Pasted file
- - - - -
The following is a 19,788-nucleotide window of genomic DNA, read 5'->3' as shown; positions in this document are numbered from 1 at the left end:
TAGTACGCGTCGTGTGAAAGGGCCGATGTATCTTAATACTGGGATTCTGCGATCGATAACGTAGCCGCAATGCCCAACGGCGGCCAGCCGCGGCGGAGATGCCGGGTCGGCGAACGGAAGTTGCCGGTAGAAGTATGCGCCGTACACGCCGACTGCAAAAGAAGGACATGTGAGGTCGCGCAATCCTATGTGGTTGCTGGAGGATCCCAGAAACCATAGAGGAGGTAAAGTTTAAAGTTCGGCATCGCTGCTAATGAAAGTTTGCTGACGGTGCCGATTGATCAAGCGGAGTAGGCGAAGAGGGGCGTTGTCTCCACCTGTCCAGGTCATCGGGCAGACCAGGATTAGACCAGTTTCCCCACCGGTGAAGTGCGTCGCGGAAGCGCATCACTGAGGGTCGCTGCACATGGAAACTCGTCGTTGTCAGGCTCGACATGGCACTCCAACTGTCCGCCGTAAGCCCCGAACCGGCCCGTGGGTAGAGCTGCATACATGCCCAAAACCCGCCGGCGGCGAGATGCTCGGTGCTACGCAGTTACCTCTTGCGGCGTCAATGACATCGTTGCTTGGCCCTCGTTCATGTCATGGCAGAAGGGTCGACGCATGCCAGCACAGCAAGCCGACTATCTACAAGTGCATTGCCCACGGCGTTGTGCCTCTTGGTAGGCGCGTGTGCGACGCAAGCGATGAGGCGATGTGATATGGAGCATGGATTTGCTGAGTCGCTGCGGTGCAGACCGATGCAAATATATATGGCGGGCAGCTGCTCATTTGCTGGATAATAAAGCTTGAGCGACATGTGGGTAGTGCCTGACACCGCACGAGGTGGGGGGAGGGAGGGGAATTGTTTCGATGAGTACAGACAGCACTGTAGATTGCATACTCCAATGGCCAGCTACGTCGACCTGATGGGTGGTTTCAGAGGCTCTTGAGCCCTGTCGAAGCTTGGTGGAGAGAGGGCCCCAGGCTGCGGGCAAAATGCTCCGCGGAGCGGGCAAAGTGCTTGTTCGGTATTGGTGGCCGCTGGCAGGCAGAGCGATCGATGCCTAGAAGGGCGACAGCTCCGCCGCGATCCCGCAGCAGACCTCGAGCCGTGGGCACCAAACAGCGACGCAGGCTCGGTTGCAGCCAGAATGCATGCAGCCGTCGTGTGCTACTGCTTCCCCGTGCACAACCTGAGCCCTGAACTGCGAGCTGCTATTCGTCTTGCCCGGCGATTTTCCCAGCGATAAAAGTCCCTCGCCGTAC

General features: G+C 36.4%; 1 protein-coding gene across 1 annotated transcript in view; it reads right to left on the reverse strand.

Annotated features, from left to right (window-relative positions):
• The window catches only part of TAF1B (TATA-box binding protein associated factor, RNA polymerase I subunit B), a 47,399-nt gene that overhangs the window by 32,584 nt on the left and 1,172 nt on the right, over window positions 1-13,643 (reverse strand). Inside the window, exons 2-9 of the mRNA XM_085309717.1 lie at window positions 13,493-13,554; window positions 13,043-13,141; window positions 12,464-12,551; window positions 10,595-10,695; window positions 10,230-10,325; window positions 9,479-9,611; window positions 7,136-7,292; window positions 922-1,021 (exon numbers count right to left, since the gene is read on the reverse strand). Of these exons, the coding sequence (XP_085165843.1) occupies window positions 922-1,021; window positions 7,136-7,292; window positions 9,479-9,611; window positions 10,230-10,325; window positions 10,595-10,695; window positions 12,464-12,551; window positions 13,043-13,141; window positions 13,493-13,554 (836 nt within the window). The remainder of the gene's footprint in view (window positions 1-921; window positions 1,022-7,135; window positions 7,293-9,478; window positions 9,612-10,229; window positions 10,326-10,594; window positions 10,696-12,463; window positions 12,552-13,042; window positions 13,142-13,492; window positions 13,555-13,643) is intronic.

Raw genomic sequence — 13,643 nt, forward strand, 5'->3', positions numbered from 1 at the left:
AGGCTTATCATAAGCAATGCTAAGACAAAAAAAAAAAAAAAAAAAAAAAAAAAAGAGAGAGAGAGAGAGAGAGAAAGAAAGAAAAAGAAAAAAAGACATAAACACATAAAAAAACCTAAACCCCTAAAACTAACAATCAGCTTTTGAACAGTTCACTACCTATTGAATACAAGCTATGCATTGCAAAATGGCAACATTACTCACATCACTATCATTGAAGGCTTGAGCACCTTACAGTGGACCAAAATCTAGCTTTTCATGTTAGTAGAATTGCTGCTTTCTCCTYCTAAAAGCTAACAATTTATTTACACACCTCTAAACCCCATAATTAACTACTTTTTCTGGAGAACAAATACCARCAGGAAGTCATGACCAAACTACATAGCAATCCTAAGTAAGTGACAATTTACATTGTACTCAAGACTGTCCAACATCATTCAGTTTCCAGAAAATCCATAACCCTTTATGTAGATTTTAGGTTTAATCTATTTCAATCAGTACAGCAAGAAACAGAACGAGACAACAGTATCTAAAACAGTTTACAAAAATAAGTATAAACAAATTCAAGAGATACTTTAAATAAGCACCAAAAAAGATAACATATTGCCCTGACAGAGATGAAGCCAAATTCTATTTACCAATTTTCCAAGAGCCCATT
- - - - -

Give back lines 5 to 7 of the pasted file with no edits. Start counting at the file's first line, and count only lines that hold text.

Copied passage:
• The window catches only part of TAF1B (TATA-box binding protein associated factor, RNA polymerase I subunit B), a 47,399-nt gene that overhangs the window by 32,584 nt on the left and 1,172 nt on the right, over window positions 1-13,643 (reverse strand). Inside the window, exons 2-9 of the mRNA XM_085309717.1 lie at window positions 13,493-13,554; window positions 13,043-13,141; window positions 12,464-12,551; window positions 10,595-10,695; window positions 10,230-10,325; window positions 9,479-9,611; window positions 7,136-7,292; window positions 922-1,021 (exon numbers count right to left, since the gene is read on the reverse strand). Of these exons, the coding sequence (XP_085165843.1) occupies window positions 922-1,021; window positions 7,136-7,292; window positions 9,479-9,611; window positions 10,230-10,325; window positions 10,595-10,695; window positions 12,464-12,551; window positions 13,043-13,141; window positions 13,493-13,554 (836 nt within the window). The remainder of the gene's footprint in view (window positions 1-921; window positions 1,022-7,135; window positions 7,293-9,478; window positions 9,612-10,229; window positions 10,326-10,594; window positions 10,696-12,463; window positions 12,552-13,042; window positions 13,142-13,492; window positions 13,555-13,643) is intronic.

Raw genomic sequence — 13,643 nt, forward strand, 5'->3', positions numbered from 1 at the left:
AGGCTTATCATAAGCAATGCTAAGACAAAAAAAAAAAAAAAAAAAAAAAAAAAAGAGAGAGAGAGAGAGAGAGAAAGAAAGAAAAAGAAAAAAAGACATAAACACATAAAAAAACCTAAACCCCTAAAACTAACAATCAGCTTTTGAACAGTTCACTACCTATTGAATACAAGCTATGCATTGCAAAATGGCAACATTACTCACATCACTATCATTGAAGGCTTGAGCACCTTACAGTGGACCAAAATCTAGCTTTTCATGTTAGTAGAATTGCTGCTTTCTCCTYCTAAAAGCTAACAATTTATTTACACACCTCTAAACCCCATAATTAACTACTTTTTCTGGAGAACAAATACCARCAGGAAGTCATGACCAAACTACATAGCAATCCTAAGTAAGTGACAATTTACATTGTACTCAAGACTGTCCAACATCATTCAGTTTCCAGAAAATCCATAACCCTTTATGTAGATTTTAGGTTTAATCTATTTCAATCAGTACAGCAAGAAACAGAACGAGACAACAGTATCTAAAACAGTTTACAAAAATAAGTATAAACAAATTCAAGAGATACTTTAAATAAGCACCAAAAAAGATAACATATTGCCCTGACAGAGATGAAGCCAAATTCTATTTACCAATTTTCCAAGAGCCCATT